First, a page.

A Liberated Voice: Tony Sender's Autobiography and the German Left's Discourse of "The Woman Question" during the Interwar Period
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The following paper discusses the autobiography of Tony Sender, an active female politician in the Weimar government in Germany between World War I and World War II. The autobiography entitled Tony Sender: The Autobiography of a German Rebel, focuses on Sender's participation in the Social Democratic Party (Sozialdemokratische Partei Deutschlands) (SPD). After placing Sender in the larger socialist political scene of the interwar period, the paper argues that Sender's self-representation as an equal active socialist contradicts other female roles offered to women at the time and suggest that lingering patriarchal structures limited women's activity in the Germany's new democratic society. The article serves as further support for recent research into the limitations male-dominated political activity placed on early 20th century German women, despite their constitutional equality.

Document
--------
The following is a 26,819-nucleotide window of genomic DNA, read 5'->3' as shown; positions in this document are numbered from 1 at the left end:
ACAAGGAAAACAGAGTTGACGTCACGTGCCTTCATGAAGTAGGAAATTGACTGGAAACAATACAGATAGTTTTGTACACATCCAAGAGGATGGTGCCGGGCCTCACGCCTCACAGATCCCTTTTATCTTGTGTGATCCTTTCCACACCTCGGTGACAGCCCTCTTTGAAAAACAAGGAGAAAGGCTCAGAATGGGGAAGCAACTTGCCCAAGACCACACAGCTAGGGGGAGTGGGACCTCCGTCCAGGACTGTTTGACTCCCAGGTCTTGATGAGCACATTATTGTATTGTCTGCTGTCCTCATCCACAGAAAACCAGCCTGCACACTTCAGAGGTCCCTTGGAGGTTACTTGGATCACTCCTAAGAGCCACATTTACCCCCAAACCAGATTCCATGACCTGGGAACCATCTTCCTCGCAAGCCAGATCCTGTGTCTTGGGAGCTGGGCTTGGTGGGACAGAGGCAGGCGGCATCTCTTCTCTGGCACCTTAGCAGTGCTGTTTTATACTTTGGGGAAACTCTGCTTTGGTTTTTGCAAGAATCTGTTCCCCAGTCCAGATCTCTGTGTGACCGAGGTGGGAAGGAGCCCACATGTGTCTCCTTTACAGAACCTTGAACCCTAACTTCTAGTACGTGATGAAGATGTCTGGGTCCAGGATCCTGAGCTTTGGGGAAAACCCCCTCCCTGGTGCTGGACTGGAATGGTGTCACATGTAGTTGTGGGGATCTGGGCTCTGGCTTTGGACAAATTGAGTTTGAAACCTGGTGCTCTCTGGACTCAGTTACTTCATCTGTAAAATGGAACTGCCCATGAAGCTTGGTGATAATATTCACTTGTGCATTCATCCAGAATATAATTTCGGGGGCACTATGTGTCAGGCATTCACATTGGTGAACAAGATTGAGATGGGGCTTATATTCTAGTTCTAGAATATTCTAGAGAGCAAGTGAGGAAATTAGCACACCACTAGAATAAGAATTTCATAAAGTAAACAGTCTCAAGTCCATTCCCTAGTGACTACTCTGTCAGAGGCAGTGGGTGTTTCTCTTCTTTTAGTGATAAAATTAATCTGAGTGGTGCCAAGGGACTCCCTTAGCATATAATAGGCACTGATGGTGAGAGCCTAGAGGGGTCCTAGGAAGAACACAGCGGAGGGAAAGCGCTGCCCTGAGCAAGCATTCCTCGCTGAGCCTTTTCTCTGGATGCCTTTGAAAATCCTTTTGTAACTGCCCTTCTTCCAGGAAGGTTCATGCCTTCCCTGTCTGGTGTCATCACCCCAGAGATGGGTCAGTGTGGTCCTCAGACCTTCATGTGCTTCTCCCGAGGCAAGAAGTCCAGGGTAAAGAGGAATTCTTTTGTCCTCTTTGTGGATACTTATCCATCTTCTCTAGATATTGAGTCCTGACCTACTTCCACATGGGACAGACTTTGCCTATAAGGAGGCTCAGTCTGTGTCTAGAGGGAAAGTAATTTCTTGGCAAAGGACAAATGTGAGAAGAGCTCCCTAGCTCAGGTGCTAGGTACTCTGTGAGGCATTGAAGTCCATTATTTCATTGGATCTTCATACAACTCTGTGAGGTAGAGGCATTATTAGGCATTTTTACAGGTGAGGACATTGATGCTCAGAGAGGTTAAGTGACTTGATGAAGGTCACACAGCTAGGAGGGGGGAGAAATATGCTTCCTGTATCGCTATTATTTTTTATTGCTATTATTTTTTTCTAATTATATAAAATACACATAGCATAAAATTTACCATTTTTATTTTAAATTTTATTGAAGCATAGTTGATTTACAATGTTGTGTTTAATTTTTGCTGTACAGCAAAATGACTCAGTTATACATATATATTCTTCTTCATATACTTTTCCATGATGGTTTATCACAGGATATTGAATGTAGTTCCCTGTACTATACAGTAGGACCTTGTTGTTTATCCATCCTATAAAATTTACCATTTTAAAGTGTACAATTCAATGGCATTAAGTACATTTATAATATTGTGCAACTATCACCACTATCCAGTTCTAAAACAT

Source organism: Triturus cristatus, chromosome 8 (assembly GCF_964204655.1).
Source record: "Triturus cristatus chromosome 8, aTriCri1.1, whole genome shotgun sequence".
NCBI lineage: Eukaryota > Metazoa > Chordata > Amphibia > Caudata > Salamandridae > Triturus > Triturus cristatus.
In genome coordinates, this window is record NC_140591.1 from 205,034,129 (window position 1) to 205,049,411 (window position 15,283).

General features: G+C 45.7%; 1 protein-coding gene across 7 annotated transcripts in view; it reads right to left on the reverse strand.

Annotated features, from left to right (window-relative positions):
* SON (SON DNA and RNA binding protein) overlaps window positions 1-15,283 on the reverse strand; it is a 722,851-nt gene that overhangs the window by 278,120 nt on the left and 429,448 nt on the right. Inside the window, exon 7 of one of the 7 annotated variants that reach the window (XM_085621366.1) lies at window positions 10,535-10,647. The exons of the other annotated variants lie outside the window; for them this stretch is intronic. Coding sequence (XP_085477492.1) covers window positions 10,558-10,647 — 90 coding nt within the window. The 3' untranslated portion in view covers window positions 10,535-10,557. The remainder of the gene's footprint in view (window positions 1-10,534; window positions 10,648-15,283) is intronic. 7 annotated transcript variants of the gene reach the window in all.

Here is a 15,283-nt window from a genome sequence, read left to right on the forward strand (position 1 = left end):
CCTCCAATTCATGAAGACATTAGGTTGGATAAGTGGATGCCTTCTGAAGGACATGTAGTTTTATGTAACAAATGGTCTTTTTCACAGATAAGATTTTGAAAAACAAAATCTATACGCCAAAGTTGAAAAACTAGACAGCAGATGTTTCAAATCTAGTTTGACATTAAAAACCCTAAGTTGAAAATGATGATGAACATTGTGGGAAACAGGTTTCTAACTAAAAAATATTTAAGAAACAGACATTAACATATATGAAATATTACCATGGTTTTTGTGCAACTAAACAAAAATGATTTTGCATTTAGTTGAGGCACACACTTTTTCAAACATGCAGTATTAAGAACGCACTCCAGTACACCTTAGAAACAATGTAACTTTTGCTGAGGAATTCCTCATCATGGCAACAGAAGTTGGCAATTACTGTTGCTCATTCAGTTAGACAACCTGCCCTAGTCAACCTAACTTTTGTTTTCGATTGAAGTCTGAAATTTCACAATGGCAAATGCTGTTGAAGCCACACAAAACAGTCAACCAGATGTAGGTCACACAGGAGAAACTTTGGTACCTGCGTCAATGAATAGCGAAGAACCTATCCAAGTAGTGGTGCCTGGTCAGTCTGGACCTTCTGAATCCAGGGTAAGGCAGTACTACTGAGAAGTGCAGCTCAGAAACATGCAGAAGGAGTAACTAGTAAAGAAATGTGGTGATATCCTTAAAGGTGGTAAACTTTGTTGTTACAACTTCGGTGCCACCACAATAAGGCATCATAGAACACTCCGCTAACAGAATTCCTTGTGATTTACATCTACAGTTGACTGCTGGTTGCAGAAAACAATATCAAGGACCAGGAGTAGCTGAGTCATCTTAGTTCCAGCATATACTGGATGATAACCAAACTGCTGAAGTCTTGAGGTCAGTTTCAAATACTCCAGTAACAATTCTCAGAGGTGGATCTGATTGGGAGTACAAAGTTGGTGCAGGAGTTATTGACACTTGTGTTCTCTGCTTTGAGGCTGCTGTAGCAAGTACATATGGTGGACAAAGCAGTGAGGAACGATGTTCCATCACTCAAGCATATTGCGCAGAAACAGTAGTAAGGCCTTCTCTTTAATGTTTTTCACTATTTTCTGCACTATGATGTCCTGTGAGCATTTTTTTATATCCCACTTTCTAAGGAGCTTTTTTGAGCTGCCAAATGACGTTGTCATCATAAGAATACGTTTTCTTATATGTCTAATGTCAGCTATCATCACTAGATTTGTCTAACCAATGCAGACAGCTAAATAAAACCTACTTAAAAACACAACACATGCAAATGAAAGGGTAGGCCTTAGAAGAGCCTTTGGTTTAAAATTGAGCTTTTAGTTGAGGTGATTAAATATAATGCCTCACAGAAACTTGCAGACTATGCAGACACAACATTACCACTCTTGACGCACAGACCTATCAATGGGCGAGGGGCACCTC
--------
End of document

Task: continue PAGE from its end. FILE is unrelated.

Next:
Germany--Politics and government--1918-1933.
Sender, Toni, 1888-1964.